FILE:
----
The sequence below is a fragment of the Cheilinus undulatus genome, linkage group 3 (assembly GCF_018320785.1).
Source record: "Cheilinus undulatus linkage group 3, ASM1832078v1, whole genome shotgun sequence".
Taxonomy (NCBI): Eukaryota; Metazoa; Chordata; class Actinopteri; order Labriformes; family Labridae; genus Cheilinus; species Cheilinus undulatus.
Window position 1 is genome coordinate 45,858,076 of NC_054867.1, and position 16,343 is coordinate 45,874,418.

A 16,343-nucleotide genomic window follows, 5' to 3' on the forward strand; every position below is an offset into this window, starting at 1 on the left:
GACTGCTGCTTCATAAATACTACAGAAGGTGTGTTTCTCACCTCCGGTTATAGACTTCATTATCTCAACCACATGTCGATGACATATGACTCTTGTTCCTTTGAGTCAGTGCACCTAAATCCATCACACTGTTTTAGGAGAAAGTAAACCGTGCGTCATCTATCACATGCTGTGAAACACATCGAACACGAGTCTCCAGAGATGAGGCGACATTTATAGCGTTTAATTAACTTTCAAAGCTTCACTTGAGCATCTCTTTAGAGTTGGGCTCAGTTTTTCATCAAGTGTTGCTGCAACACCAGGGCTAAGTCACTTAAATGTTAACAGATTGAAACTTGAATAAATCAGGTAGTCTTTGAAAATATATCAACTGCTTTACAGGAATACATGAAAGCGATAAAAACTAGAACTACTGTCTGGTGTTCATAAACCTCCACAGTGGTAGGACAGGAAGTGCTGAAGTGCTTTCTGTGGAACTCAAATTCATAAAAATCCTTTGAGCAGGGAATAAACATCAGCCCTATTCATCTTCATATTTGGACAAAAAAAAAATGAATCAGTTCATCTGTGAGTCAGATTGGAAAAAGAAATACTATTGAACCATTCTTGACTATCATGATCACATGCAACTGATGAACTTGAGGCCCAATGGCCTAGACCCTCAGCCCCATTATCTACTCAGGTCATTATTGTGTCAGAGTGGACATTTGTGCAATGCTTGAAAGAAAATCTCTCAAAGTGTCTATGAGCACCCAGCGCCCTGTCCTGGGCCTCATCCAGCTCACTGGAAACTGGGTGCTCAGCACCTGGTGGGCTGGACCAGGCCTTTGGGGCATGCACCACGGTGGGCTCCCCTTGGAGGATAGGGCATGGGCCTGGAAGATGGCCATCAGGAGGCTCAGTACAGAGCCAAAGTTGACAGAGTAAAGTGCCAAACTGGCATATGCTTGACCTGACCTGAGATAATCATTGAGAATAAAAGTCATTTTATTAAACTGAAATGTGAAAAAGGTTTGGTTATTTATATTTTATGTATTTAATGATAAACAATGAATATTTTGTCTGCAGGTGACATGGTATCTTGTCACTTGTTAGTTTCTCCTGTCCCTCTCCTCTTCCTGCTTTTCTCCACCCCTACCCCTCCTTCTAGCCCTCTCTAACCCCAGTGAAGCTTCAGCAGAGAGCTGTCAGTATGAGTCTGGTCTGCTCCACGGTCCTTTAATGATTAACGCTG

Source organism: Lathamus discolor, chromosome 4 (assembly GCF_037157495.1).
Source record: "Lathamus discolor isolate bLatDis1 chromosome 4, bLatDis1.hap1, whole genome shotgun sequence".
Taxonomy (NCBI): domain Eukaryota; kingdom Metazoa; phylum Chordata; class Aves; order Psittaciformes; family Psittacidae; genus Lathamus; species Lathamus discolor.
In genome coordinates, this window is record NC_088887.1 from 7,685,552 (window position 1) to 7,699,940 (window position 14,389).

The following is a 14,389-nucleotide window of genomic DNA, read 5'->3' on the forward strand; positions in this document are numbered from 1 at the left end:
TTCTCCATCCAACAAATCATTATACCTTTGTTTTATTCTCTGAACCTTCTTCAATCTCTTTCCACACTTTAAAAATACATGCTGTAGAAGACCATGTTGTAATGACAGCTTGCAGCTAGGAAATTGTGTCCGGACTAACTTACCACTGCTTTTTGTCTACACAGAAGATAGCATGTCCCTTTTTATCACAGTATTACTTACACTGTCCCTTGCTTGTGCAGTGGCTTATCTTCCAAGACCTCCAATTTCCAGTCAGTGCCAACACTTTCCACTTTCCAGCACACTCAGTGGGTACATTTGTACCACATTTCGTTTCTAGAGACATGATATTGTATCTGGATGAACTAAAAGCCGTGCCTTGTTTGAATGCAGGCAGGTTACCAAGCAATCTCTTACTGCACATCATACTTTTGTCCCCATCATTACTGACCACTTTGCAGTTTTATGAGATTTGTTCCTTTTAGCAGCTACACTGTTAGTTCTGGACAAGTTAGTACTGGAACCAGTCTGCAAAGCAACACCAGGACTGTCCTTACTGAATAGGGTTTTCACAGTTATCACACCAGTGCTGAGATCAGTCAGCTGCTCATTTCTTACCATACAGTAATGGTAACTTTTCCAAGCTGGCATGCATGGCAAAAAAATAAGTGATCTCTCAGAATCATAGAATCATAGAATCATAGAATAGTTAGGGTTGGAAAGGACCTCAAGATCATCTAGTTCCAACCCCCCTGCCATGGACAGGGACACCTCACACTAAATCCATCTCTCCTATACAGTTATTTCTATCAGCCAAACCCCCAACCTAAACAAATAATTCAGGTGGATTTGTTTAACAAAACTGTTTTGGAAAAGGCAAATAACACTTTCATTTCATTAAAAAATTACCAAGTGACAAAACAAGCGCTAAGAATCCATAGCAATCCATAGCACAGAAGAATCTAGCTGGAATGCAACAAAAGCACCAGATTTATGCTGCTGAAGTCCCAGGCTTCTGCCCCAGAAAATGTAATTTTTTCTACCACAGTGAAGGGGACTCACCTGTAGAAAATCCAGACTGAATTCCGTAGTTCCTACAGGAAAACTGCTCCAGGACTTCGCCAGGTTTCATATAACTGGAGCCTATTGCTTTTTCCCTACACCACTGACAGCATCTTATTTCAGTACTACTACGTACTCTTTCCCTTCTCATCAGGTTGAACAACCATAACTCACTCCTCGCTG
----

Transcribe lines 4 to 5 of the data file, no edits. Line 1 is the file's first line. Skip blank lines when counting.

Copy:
Window position 1 is genome coordinate 45,858,076 of NC_054867.1, and position 16,343 is coordinate 45,874,418.

A 16,343-nucleotide genomic window follows, 5' to 3' on the forward strand; every position below is an offset into this window, starting at 1 on the left: